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Weak response to ANWR lease sale applauded by Yukon politicians, activists

The weak response to the initial sale of oil and gas leases in Alaska's Arctic National Wildlife Refuge (ANWR) on Wednesday shows that activists' campaigns are working, says a Yukon environmentalist. 

'All the big players turned their backs on this lease sale,' says CPAWS Yukon spokesperson

In this undated file photo provided by the U.S. Fish and Wildlife Service, caribou from the Porcupine Caribou Herd migrate onto the coastal plain of the Arctic National Wildlife Refuge (ANWR) in northeast Alaska. There were few takers at Wednesday's sale of drilling leases in the refuge. (U.S. Fish and Wildlife Service via The Associated Press)

The weak response to the initial sale of oil and gas leases in Alaska's Arctic National Wildlife Refuge (ANWR) on Wednesday shows that activists' campaigns are working, says a Yukon environmentalist.  

Malkolm Boothroyd of Canadian Parks and Wilderness Society (CPAWS) Yukon says the lack of interest from big players is significant.

Big oil companies were revealed not to have entered any bids Wednesday as the U.S. Bureau of Land Management opened sealed envelopes containing bids for oil and gas rights for parts of the pristine arctic coastline.

The long-anticipated sale received 16 bids on 12 of the 22 tracts offered, and the state itself — through the Alaska Industrial Development and Export Authority — was the sole bidder on at least eight of the 12 tracts.

Boothroyd says it's a sign that economics are changing when it comes to oil — and that activists' campaigns to protect the refuge from development are working.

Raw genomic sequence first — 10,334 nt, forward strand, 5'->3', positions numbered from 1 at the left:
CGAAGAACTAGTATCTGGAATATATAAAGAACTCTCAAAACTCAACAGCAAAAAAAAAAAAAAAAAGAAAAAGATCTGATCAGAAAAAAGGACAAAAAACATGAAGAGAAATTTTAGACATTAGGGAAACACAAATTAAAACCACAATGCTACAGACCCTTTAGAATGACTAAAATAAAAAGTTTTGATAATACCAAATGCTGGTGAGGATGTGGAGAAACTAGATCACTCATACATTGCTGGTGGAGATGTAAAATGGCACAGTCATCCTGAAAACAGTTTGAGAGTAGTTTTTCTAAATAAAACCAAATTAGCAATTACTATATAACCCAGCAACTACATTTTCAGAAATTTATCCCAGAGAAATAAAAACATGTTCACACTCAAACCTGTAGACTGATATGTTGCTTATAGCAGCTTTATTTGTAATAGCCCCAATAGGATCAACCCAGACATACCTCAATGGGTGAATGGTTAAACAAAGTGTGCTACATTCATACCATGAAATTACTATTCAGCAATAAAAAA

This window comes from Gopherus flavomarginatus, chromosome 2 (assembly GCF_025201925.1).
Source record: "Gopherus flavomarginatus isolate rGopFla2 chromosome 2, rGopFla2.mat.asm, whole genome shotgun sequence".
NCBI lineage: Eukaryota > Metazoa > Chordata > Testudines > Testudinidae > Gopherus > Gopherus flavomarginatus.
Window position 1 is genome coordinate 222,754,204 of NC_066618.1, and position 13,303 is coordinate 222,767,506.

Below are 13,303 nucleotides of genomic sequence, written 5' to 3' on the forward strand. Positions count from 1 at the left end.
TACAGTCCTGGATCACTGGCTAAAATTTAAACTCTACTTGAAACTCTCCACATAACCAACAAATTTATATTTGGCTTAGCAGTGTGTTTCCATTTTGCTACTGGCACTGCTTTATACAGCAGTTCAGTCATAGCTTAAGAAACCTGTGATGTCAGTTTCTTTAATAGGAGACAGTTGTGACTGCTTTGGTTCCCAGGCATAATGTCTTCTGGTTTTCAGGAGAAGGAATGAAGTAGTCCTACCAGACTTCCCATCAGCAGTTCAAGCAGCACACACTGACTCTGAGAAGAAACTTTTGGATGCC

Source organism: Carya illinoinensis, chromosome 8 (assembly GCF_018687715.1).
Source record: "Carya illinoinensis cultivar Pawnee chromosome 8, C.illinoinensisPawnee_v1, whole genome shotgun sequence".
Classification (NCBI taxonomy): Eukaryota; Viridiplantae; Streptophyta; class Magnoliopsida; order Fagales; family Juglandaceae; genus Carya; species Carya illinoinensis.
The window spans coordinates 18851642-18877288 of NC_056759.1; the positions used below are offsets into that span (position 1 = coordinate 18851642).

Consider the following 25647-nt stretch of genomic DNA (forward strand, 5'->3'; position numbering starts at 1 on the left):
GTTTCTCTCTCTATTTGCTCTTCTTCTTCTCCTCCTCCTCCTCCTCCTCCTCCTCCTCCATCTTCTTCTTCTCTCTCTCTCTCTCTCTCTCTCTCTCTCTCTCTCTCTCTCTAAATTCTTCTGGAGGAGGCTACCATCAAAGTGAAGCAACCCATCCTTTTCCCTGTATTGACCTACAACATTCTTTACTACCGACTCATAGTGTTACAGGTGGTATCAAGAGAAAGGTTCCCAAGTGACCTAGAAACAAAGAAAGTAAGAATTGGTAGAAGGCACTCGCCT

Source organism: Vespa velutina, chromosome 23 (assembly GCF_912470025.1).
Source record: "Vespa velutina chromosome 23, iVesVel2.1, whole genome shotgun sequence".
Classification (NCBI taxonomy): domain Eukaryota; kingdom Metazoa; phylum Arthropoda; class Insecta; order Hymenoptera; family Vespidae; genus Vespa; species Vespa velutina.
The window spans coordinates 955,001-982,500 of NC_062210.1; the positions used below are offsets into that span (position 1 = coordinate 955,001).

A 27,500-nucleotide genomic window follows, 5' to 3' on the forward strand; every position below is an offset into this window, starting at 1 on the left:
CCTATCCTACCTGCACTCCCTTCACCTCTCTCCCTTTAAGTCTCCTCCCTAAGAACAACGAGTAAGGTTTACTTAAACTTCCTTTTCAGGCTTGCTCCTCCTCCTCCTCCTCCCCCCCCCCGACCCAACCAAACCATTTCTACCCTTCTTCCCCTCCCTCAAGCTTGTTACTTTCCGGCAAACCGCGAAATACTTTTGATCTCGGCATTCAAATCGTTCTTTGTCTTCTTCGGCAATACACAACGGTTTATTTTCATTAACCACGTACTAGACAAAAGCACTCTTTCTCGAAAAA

"All the big players turned their backs on this lease sale, and I think that speaks to the work that the Gwich'in and their allies have done in the last decades to stand up to oil drilling in the Arctic refuge," he said.

"Companies knew they would face incredible opposition to drilling, they would struggle to find banks to loan them money," he added.

'Companies knew they would face incredible opposition to drilling,' said Malkolm Boothroyd, campaign coordinator for CPAWS Yukon. (Jackie McKay/CBC)

As for the bids from the Alaska Industrial Development and Export Authority, Boothroyd suggests the state may have been trying to "save face."

"Proponents of drilling in Alaska have been pushing this for decades and decades, and I think they just wanted to bid on these leases so that it wasn't a total failure," he said.

Dana Tizya-Tramm, chief of the Vuntut Gwitchin First Nation in Yukon, said Wednesday's showing represents a "failure" for those who've pushed for drilling in ANWR, and a "success for Gwich'in."

"Technically speaking, the Alaska state has spent money on this bidding process and therefore has not made any money on the leasing and the bidding process," Tizya-Tramm said. 

Yukon MP Larry Bagnell issued a written statement on Wednesday saying Canada continues to support protection of ANWR.